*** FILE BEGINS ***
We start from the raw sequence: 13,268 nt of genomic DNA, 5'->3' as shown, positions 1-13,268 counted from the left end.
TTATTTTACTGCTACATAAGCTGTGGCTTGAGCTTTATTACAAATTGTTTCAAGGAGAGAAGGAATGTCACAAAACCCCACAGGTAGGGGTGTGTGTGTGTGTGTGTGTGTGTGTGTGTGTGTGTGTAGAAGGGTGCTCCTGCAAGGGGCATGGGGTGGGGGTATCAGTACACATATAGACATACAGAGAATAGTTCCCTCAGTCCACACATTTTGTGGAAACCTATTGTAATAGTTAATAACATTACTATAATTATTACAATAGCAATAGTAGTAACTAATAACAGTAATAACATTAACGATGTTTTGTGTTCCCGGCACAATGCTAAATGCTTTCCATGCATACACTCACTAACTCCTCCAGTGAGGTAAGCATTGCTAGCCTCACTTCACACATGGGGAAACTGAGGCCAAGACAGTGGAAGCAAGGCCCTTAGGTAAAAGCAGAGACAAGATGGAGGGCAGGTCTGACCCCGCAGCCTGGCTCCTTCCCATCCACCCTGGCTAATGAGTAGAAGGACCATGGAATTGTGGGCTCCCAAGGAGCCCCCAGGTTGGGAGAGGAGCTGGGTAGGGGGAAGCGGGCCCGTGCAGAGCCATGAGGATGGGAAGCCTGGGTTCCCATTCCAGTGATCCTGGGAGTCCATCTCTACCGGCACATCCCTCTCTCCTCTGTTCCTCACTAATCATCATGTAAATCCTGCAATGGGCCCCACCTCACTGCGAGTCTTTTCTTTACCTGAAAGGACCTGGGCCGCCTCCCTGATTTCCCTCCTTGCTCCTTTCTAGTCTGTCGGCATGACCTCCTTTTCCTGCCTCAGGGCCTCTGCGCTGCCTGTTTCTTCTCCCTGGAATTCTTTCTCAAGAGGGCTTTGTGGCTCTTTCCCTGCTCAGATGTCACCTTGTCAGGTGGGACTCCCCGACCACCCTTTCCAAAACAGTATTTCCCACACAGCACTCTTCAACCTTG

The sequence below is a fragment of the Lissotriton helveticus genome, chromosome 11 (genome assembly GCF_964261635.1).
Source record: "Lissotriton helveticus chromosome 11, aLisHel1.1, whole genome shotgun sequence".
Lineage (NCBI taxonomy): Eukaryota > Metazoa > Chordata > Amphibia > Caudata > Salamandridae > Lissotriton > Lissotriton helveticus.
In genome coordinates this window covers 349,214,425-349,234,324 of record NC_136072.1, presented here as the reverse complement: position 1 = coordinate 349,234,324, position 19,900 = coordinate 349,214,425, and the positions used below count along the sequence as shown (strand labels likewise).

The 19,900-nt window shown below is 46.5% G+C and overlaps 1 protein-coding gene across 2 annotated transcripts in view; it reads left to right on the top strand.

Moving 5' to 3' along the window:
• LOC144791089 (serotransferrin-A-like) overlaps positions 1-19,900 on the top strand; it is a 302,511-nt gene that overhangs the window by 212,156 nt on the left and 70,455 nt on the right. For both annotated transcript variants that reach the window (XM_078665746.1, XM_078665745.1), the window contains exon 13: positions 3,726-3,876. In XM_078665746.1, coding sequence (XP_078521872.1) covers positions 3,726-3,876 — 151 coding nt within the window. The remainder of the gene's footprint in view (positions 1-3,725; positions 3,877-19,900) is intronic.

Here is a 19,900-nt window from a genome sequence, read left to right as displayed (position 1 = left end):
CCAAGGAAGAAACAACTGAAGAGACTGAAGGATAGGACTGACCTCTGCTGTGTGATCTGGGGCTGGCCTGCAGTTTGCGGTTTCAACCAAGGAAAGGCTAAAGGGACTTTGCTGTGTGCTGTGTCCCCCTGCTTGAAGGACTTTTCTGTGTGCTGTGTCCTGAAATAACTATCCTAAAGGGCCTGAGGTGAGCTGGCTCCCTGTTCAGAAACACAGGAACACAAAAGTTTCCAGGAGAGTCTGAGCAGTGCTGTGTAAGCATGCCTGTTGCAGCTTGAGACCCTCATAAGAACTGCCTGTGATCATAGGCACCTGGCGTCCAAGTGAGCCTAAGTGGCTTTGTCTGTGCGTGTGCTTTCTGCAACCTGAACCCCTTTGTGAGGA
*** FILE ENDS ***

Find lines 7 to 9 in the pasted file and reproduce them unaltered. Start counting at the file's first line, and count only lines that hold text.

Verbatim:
The 19,900-nt window shown below is 46.5% G+C and overlaps 1 protein-coding gene across 2 annotated transcripts in view; it reads left to right on the top strand.

Moving 5' to 3' along the window:
• LOC144791089 (serotransferrin-A-like) overlaps positions 1-19,900 on the top strand; it is a 302,511-nt gene that overhangs the window by 212,156 nt on the left and 70,455 nt on the right. For both annotated transcript variants that reach the window (XM_078665746.1, XM_078665745.1), the window contains exon 13: positions 3,726-3,876. In XM_078665746.1, coding sequence (XP_078521872.1) covers positions 3,726-3,876 — 151 coding nt within the window. The remainder of the gene's footprint in view (positions 1-3,725; positions 3,877-19,900) is intronic.